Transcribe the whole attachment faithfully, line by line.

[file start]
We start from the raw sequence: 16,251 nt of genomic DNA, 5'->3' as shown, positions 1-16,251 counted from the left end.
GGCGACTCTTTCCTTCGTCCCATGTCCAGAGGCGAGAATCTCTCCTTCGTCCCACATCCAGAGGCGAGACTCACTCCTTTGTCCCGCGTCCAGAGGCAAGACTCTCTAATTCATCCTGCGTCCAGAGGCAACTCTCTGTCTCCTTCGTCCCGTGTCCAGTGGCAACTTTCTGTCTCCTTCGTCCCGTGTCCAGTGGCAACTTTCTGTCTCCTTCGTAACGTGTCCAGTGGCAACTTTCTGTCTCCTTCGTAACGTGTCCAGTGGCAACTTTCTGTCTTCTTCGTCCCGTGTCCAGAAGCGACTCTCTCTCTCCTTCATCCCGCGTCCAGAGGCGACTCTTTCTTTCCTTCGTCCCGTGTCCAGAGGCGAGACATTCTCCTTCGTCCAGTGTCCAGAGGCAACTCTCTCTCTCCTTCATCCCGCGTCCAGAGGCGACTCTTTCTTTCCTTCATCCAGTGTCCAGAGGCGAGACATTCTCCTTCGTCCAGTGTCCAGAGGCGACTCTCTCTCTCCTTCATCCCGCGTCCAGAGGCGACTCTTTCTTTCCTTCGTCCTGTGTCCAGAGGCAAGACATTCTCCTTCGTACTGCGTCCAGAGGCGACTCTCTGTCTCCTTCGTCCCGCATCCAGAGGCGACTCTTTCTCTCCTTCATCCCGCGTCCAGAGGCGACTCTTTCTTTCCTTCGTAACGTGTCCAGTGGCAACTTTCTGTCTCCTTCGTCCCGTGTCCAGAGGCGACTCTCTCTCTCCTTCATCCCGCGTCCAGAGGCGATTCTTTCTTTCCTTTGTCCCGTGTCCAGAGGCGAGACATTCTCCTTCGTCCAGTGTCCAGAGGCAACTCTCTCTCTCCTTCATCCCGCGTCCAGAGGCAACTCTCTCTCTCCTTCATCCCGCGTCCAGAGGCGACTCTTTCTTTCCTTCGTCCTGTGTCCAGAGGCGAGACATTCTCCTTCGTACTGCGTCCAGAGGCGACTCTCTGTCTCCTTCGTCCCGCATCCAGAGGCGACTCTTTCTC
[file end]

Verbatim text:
We start from the raw sequence: 16,251 nt of genomic DNA, 5'->3' as shown, positions 1-16,251 counted from the left end.
GGCGACTCTTTCCTTCGTCCCATGTCCAGAGGCGAGAATCTCTCCTTCGTCCCACATCCAGAGGCGAGACTCACTCCTTTGTCCCGCGTCCAGAGGCAAGACTCTCTAATTCATCCTGCGTCCAGAGGCAACTCTCTGTCTCCTTCGTCCCGTGTCCAGTGGCAACTTTCTGTCTCCTTCGTCCCGTGTCCAGTGGCAACTTTCTGTCTCCTTCGTAACGTGTCCAGTGGCAACTTTCTGTCTCCTTCGTAACGTGTCCAGTGGCAACTTTCTGTCTTCTTCGTCCCGTGTCCAGAAGCGACTCTCTCTCTCCTTCATCCCGCGTCCAGAGGCGACTCTTTCTTTCCTTCGTCCCGTGTCCAGAGGCGAGACATTCTCCTTCGTCCAGTGTCCAGAGGCAACTCTCTCTCTCCTTCATCCCGCGTCCAGAGGCGACTCTTTCTTTCCTTCATCCAGTGTCCAGAGGCGAGACATTCTCCTTCGTCCAGTGTCCAGAGGCGACTCTCTCTCTCCTTCATCCCGCGTCCAGAGGCGACTCTTTCTTTCCTTCGTCCTGTGTCCAGAGGCAAGACATTCTCCTTCGTACTGCGTCCAGAGGCGACTCTCTGTCTCCTTCGTCCCGCATCCAGAGGCGACTCTTTCTCTCCTTCATCCCGCGTCCAGAGGCGACTCTTTCTTTCCTTCGTAACGTGTCCAGTGGCAACTTTCTGTCTCCTTCGTCCCGTGTCCAGAGGCGACTCTCTCTCTCCTTCATCCCGCGTCCAGAGGCGATTCTTTCTTTCCTTTGTCCCGTGTCCAGAGGCGAGACATTCTCCTTCGTCCAGTGTCCAGAGGCAACTCTCTCTCTCCTTCATCCCGCGTCCAGAGGCAACTCTCTCTCTCCTTCATCCCGCGTCCAGAGGCGACTCTTTCTTTCCTTCGTCCTGTGTCCAGAGGCGAGACATTCTCCTTCGTACTGCGTCCAGAGGCGACTCTCTGTCTCCTTCGTCCCGCATCCAGAGGCGACTCTTTCTC